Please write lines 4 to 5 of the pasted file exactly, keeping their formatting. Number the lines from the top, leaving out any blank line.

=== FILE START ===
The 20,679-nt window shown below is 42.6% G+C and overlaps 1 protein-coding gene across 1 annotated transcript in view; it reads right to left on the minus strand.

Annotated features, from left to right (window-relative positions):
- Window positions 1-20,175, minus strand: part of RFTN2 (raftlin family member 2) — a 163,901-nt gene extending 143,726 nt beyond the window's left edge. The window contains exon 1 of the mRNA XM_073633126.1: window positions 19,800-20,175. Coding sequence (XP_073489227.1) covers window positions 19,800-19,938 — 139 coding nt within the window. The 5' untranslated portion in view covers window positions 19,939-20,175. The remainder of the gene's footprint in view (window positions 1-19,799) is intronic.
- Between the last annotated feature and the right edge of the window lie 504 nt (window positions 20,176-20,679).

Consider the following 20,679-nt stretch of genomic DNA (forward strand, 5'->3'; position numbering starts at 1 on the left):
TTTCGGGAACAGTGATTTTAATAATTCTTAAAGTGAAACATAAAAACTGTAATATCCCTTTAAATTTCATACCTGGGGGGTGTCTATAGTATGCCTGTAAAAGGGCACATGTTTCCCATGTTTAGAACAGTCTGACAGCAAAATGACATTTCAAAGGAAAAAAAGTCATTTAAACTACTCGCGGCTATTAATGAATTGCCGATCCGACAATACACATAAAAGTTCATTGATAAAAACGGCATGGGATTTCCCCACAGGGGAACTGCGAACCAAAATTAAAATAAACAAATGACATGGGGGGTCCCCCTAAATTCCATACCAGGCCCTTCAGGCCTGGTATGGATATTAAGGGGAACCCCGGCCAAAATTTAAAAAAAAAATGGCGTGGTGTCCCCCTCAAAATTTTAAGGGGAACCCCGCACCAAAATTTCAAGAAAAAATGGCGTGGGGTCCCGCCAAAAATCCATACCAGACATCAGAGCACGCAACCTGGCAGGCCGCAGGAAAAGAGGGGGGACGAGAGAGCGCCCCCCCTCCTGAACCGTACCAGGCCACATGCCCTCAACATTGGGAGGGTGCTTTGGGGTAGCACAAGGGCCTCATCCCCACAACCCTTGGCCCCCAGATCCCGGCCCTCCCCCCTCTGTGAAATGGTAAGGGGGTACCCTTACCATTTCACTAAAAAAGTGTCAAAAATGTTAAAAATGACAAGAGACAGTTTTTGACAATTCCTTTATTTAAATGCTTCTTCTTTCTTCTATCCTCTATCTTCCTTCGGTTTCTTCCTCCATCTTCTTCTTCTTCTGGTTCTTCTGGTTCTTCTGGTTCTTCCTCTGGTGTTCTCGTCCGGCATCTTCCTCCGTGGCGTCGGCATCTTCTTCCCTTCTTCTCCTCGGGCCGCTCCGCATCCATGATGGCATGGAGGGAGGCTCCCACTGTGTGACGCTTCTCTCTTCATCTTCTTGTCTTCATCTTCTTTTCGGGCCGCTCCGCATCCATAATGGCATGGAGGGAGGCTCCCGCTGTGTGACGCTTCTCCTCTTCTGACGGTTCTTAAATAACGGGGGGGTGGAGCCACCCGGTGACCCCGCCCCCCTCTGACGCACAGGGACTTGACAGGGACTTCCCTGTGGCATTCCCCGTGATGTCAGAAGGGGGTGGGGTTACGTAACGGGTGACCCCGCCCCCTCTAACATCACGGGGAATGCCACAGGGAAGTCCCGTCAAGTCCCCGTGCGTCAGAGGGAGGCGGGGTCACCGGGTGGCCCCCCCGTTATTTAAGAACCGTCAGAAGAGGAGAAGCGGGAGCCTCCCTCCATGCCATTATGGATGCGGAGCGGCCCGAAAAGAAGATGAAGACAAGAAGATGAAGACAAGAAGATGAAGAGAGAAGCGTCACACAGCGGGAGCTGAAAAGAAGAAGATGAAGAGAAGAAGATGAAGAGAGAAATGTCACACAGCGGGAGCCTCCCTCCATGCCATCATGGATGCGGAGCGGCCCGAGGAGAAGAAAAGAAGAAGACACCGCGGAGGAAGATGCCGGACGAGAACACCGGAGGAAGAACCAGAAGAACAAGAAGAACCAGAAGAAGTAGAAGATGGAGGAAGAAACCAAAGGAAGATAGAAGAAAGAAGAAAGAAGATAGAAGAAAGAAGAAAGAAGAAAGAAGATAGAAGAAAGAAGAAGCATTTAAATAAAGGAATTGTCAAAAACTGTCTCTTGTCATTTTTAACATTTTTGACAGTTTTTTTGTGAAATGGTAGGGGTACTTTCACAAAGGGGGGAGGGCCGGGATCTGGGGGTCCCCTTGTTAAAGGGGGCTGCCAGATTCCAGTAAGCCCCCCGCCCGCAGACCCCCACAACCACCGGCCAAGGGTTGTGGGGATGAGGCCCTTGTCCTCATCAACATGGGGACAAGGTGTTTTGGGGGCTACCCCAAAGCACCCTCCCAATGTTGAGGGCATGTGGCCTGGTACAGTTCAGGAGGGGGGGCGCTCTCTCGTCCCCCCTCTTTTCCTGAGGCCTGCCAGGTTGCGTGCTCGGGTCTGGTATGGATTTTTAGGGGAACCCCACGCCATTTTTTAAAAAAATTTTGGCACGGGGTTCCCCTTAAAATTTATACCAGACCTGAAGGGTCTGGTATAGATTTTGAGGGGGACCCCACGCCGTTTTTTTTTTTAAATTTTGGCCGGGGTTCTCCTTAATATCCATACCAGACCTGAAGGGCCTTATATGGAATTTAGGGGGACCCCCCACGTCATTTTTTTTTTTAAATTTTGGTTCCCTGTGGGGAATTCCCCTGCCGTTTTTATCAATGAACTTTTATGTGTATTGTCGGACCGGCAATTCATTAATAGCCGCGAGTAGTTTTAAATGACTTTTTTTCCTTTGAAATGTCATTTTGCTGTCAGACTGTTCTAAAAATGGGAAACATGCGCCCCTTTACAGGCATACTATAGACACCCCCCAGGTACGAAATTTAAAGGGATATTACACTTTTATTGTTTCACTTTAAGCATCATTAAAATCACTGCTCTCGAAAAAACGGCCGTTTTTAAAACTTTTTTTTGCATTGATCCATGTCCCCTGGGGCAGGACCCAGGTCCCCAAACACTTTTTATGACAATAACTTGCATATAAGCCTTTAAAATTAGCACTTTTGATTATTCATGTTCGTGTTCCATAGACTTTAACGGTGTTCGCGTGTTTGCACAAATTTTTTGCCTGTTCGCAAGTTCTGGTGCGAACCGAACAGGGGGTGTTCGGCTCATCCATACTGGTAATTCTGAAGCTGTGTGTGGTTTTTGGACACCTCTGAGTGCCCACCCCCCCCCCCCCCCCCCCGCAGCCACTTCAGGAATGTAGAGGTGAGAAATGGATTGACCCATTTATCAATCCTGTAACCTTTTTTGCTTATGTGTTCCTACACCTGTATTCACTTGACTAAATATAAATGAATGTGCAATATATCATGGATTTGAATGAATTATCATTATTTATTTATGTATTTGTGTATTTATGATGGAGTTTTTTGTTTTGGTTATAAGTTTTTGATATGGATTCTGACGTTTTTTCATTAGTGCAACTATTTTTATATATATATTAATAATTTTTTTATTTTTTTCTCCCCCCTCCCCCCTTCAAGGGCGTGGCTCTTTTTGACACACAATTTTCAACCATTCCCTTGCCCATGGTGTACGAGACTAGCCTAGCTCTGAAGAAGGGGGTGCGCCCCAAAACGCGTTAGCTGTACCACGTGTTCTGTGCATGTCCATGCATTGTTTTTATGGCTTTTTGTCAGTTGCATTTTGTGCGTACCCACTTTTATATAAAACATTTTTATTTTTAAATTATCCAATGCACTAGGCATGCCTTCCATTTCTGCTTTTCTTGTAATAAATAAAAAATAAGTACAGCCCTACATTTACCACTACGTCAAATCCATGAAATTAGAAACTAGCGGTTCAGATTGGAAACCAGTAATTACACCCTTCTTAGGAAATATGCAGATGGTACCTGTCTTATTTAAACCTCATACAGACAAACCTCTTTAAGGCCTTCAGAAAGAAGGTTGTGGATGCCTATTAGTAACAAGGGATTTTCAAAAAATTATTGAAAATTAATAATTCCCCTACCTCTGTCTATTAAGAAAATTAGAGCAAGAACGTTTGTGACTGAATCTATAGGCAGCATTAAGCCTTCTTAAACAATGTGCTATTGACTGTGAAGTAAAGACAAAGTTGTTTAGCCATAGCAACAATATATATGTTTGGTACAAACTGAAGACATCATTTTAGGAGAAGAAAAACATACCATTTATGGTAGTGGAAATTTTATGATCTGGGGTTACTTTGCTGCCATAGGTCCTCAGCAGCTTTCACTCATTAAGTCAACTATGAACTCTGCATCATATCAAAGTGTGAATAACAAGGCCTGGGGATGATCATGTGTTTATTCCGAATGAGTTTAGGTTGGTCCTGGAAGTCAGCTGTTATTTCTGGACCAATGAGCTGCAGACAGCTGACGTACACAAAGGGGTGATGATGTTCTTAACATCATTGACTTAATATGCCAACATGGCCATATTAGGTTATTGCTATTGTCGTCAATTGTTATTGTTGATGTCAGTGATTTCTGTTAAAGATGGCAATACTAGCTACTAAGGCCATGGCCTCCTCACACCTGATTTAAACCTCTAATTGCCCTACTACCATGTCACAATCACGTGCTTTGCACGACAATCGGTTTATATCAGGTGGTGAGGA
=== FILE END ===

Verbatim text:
- Between the last annotated feature and the right edge of the window lie 504 nt (window positions 20,176-20,679).

Consider the following 20,679-nt stretch of genomic DNA (forward strand, 5'->3'; position numbering starts at 1 on the left):